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Drawing of Union Square in 1850. Thought that was pretty cool.

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Cobble Stone.

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Servant’s Bell.

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Help support the Merchant’s House Museum. (I donated a dollar and you can too!)

I took myself back upstairs to the first floor. It was delightful to hear the classical piano music playing, it flavored the experience.

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First-floor Hallway.

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Chandelier in rear parlor.

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Rear parlor.

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Front parlor. (Wish I took a better photo.)

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Seabury Tredwell.

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The famous piano that Gertrude still plays in spirit.

I tried to capture the tranquil moment in my mind — took mental pictures. The house has a way of bringing the gentleness out of you. Each step I took upstairs, the creaking that the steps made, cause me to feel as though I’d ruin the historic house. So, I took sweet steps.

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Honestly, the mannequin scared the hell out of me.

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The bed that Gertrude died on.

I lingered there for a bit and took the next flight of steps. The third floor was strictly for staff, so visitors had to keep trekking up until the 4th floor. The 4 floor was the servant’s quarters. As stated in the booklet as well as the board you see below, the servants were an important asset to wealthy folks like the Tredwells.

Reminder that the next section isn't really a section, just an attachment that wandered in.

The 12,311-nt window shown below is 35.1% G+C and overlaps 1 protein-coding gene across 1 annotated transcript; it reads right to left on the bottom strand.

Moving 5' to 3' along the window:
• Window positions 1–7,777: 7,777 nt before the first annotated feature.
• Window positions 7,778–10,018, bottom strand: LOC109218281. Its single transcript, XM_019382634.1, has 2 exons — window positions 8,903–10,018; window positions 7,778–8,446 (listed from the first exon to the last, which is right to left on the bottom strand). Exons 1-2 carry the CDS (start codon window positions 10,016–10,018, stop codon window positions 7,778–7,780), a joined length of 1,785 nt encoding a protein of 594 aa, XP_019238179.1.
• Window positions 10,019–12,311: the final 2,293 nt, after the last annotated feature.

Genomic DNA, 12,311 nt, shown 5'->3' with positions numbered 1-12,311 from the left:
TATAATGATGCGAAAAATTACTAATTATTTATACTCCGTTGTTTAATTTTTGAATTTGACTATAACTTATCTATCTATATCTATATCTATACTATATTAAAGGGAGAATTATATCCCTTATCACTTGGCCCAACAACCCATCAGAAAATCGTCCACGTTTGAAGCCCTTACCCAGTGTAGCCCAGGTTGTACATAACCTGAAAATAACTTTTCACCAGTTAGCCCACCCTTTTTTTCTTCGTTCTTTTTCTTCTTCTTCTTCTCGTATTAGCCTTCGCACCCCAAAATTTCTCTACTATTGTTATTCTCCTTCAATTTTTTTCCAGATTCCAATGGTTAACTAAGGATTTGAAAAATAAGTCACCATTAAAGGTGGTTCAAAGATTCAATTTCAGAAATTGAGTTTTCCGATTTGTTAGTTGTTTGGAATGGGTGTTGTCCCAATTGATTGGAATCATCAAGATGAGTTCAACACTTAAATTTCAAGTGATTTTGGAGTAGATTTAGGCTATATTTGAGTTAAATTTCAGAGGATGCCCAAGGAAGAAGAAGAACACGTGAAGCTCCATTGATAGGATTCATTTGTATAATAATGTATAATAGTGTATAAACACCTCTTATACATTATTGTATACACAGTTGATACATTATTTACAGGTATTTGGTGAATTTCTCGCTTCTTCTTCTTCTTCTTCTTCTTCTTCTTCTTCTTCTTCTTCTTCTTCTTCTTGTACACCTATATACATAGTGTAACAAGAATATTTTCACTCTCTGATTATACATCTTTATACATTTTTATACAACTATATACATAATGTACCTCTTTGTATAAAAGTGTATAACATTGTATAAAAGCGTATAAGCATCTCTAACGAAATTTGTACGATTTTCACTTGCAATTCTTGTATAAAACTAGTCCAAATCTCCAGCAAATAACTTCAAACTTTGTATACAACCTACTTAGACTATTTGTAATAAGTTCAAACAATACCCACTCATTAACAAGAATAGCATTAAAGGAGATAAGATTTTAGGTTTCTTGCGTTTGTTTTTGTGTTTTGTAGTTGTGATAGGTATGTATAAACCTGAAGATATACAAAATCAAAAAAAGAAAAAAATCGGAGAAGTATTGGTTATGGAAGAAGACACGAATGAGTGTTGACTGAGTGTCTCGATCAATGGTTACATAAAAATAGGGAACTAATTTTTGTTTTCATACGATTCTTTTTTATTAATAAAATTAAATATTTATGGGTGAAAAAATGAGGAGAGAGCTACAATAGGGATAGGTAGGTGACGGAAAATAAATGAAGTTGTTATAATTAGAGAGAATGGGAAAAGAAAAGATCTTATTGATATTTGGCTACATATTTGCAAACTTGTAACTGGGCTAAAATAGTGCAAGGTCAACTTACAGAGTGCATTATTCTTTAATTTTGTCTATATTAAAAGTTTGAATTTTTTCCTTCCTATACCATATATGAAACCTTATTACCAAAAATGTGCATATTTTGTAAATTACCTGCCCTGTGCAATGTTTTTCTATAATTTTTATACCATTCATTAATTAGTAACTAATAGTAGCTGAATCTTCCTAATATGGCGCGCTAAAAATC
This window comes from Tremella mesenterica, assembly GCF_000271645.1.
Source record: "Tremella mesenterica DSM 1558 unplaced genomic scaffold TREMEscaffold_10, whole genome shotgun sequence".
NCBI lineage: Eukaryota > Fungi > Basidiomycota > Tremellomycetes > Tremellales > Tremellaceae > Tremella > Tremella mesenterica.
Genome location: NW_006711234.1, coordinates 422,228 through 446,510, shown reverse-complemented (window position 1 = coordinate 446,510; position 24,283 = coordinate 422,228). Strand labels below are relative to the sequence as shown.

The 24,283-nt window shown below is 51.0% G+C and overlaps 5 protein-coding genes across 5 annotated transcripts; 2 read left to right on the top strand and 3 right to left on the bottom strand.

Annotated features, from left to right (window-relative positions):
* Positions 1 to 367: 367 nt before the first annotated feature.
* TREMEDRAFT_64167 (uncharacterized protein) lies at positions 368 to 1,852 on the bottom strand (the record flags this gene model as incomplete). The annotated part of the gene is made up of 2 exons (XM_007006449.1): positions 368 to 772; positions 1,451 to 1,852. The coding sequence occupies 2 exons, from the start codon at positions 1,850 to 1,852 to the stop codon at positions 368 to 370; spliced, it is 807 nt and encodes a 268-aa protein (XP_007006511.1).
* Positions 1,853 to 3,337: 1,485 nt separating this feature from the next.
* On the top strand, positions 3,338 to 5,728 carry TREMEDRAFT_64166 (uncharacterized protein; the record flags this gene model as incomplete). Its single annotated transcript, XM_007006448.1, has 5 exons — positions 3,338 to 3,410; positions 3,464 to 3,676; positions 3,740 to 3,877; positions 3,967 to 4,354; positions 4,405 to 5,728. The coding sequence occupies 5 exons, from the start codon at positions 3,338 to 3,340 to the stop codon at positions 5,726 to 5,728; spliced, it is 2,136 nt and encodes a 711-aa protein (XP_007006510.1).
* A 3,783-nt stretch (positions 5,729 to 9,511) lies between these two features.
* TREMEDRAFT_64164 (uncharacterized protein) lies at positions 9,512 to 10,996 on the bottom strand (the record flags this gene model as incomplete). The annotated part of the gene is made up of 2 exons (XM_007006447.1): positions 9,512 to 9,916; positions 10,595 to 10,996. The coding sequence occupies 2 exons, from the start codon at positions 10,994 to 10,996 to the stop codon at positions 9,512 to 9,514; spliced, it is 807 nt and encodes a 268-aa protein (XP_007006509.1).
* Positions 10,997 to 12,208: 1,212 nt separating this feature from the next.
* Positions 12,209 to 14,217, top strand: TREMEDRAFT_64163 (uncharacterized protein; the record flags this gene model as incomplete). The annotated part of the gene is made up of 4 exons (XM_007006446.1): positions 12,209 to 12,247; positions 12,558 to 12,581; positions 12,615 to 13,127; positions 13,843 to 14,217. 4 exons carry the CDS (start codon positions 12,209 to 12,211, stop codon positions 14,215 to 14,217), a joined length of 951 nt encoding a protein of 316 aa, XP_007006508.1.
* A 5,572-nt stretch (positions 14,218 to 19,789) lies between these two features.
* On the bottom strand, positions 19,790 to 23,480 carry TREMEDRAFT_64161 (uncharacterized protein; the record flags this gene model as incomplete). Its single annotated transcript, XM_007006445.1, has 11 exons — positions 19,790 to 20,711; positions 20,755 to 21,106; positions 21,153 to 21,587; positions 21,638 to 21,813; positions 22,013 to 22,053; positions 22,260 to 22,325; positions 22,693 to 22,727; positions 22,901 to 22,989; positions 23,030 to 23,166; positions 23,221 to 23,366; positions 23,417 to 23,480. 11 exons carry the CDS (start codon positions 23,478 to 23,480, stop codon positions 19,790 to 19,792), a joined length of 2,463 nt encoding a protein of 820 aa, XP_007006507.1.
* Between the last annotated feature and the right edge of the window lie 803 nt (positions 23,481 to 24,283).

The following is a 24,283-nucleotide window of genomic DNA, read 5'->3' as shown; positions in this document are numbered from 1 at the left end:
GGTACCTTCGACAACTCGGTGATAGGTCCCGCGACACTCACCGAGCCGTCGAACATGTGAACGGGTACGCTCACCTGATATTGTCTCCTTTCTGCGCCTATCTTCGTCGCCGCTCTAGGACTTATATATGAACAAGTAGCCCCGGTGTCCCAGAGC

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Ad seeking a female Irish servant.

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Servant’s room.

Outside of the room sat two small chairs, and my back pains took me to them. In those quiet moments, I indulged myself on an imaginary account in which I pictured seeing the life that the servant women lived. How they were treated, how they treated each other, the way they looked, and the things they learned — all bubbling my head. My back pains screamed, “okay, okay!” I said to myself and departed downstairs.

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Coming downstairs.

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Rugs that resemble that of the Frescoes.

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It was nice visiting!

Before leaving, I chatted it up with the staff member and questioned more about the livelihood of the Merchant’s House — how much longer until they build the hotel next to it. She replied, “We haven’t heard anything yet. For years actually, nothing.” And I felt the worry brush through her words. The existence of this historic house is on the verge of being completely fucked because of money. The unfortunate reality hit me, many men, women, and children all across the world come to New York City for the culture and the history. New York City would be shifted with the loss of the Merchant’s House. And, unfortunately, the decision to stop building hasn’t been changed — only a matter of time.

If you’d like to help donate to this beautiful museum, visit: http://merchantshouse.org/support/

If you’d also like to get more information regarding the price, hours and directions just visit: http://merchantshouse.org/visit/

To the history buffs, I suggest you visit this gorgeous home. I rate my experience a solid 10/10.

As always, thanks for reading guys!

Would You Kindly…
Follow me on Instagram @kashepherdauthor 
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With Love,
K.A. XOXO